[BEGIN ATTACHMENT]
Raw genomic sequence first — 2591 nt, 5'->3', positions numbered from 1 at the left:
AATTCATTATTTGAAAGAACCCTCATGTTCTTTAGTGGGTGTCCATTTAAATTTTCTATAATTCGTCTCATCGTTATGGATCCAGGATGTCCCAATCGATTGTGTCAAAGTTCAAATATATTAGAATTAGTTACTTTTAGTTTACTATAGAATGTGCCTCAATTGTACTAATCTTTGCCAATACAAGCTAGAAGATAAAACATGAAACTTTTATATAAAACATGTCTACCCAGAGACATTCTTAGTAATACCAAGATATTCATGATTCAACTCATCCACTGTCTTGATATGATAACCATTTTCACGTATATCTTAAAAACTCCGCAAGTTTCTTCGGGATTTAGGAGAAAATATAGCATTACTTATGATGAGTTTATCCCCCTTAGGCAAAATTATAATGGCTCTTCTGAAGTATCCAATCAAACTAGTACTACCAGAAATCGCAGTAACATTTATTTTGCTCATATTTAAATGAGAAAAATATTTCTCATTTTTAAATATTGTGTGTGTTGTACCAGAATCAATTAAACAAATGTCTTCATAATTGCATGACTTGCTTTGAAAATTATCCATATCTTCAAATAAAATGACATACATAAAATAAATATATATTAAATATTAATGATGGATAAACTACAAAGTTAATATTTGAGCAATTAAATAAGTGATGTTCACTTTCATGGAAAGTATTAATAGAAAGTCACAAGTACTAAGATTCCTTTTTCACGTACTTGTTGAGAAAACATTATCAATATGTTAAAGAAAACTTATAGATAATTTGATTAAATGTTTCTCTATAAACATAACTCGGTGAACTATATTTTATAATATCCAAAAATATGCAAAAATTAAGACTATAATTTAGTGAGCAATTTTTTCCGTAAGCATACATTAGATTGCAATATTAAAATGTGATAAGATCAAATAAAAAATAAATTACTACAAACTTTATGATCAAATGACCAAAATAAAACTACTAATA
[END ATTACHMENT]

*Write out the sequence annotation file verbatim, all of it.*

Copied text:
Raw genomic sequence first — 2591 nt, 5'->3', positions numbered from 1 at the left:
AATTCATTATTTGAAAGAACCCTCATGTTCTTTAGTGGGTGTCCATTTAAATTTTCTATAATTCGTCTCATCGTTATGGATCCAGGATGTCCCAATCGATTGTGTCAAAGTTCAAATATATTAGAATTAGTTACTTTTAGTTTACTATAGAATGTGCCTCAATTGTACTAATCTTTGCCAATACAAGCTAGAAGATAAAACATGAAACTTTTATATAAAACATGTCTACCCAGAGACATTCTTAGTAATACCAAGATATTCATGATTCAACTCATCCACTGTCTTGATATGATAACCATTTTCACGTATATCTTAAAAACTCCGCAAGTTTCTTCGGGATTTAGGAGAAAATATAGCATTACTTATGATGAGTTTATCCCCCTTAGGCAAAATTATAATGGCTCTTCTGAAGTATCCAATCAAACTAGTACTACCAGAAATCGCAGTAACATTTATTTTGCTCATATTTAAATGAGAAAAATATTTCTCATTTTTAAATATTGTGTGTGTTGTACCAGAATCAATTAAACAAATGTCTTCATAATTGCATGACTTGCTTTGAAAATTATCCATATCTTCAAATAAAATGACATACATAAAATAAATATATATTAAATATTAATGATGGATAAACTACAAAGTTAATATTTGAGCAATTAAATAAGTGATGTTCACTTTCATGGAAAGTATTAATAGAAAGTCACAAGTACTAAGATTCCTTTTTCACGTACTTGTTGAGAAAACATTATCAATATGTTAAAGAAAACTTATAGATAATTTGATTAAATGTTTCTCTATAAACATAACTCGGTGAACTATATTTTATAATATCCAAAAATATGCAAAAATTAAGACTATAATTTAGTGAGCAATTTTTTCCGTAAGCATACATTAGATTGCAATATTAAAATGTGATAAGATCAAATAAAAAATAAATTACTACAAACTTTATGATCAAATGACCAAAATAAAACTACTAATA